Los Angeles based band The Cherry Bluestorms combine 60s styled guitar hooks, tight vocal harmonies, and modern ingenuity…
I’ve said it before and I’ll say it again. One of the best things about being a music blogger is that sometimes people send me free music to review. I have found a lot of great music from talented artists I might not have ever run across otherwise. Such is the case today, as I offer my thoughts on The Cherry Bluestorms’ 2013 album, Bad Penny Opera. I received a copy of this album free of charge in exchange for my honest opinion. So here goes…
The Cherry Bluestorms are Deborah Gee on vocals and Glen Laughlin on vocals, guitars, bass, and keyboards. According to their Web site, the two met in a Los Angeles coffeehouse and bonded over “their mutual love of 60s era guitar-based melodic rock”. Bad Penny Opera is their second album, a follow up to their well-received debut, Transit of Venus, which was released in June 2007. Laughlin had worked with the band The Dickies, while Gee had a solo career going. The two joined forces and developed a style that is described as “British pop influenced psych-Mod”. Most of the songs on this album were written by Glen Laughlin, with the exception of “A Better Place”, which was cowritten by Gee, and “Wear Your Love Like Heaven”, which is credited to 60s era Scottish folk singer, Donovan Leitch. Joining this duo are a host of supporting musicians to include Lily Aycud and Andy Duncan on horns, Brittany Cotto on violin,Tommy Diehl on drums, and Arlan Schierbaum playing Hammond organ.
The first track on Bad Penny Opera is “Bad Penny Overture”. It’s an instrumental, giving listeners a taste of what’s to come. The first time I heard it, I kept waiting for vocals. By the time it was over, I realized that I had really enjoyed the energy of the overture, with its thundering beat, intricate guitar riffs, and subtle bass line. There’s a lot going on in the “Bad Penny Overture”, which is reprised with vocals on the song, “Bad”, which is the last song on the album.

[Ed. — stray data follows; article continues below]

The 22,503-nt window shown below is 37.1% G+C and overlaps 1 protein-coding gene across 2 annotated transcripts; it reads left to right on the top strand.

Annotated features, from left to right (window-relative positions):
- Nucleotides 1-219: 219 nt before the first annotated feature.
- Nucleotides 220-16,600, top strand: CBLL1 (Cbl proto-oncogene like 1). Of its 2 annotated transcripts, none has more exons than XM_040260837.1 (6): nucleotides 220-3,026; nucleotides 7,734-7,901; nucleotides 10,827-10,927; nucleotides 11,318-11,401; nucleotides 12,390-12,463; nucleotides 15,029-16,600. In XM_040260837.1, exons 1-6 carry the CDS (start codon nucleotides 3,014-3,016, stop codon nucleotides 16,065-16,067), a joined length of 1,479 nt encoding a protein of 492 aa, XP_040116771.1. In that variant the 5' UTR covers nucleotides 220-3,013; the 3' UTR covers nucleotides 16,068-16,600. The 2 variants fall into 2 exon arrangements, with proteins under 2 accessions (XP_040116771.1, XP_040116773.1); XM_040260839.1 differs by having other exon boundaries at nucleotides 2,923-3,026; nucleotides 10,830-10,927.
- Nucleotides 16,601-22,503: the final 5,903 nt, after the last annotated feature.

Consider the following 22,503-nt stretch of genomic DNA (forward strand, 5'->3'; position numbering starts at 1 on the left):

I first hear Deborah Gee and Glen Laughlin sing on the second track, “By Your Leave”. Their harmonies are tight and precise, the lyrics are about breaking up and staying friends. I’m paying close attention to the lovely acoustic guitar, complimented by a Hammond organ. For a breakup song, it’s surprisingly pleasant and civil.
A live performance of “A Better Place”.
Keyboards open the third track, the contemplative “A Better Place”. As Gee sings, I’m immediately reminded of Chrissie Hynde of The Pretenders. The music sounds very 60s, with its sassy horn solo. This is another song about breaking up, though it’s not as friendly and folk-oriented as “By Your Leave” is. The lyrics seem to be more of a kiss off than a gentle adieu.
A cover of Donovan Leitch’s “Wear Your Love Like Heaven” comes next. The Cherry Bluestorms’ arrangement features horns prominently, along with Laughlin’s arresting guitar and thumping percussion. I have to admit that I was not familiar with Donovan’s original version of this song. I had to listen to it just to compare. I’m pleased to report that The Cherry Bluestorms have definitely made this song their own.
“A True Heart Wears a Thorny Crown” features Laughlin singing lead and Gee singing harmony. This song features swirling guitars, edgy organ, and jaunty tambourine beat. I hear a little of The Beatles and Oasis. It’s hard to stop myself from nodding along with the beat.
“Sunday Driving South” immediately reminds me of The Beatles, with its dreamy Mellotron opening. The lyrics are whimsical and poetic, psychedelic and imaginative. With lyrics like “Happy birthday to the moon/ A silver candelabra lights your room.”, I easily picture the scene that inspired those vivid words. Melodically, I recall “Strawberry Fields Forever” by The Beatles, which had similarly evocative lyrics.
Although Bad Penny Opera is definitely hip enough for this decade, it will also appeal to fans of music from the 1960s. Gee and Laughlin have done a great job of marrying the styles into something that is all theirs. I’m impressed by the creative arrangements of the thirteen songs on this album. I always appreciate artists who write and perform their own music and Bad Penny Opera is rich with original material. This is an album that will appeal to artists and dreamers who enjoy hearing new things, yet are comforted by the familiar.
Out of five stars, I’d give Bad Penny Opera a solid 4.5. Be sure to check out The Cherry Bluestorms’ channel on YouTube for videos of live performances!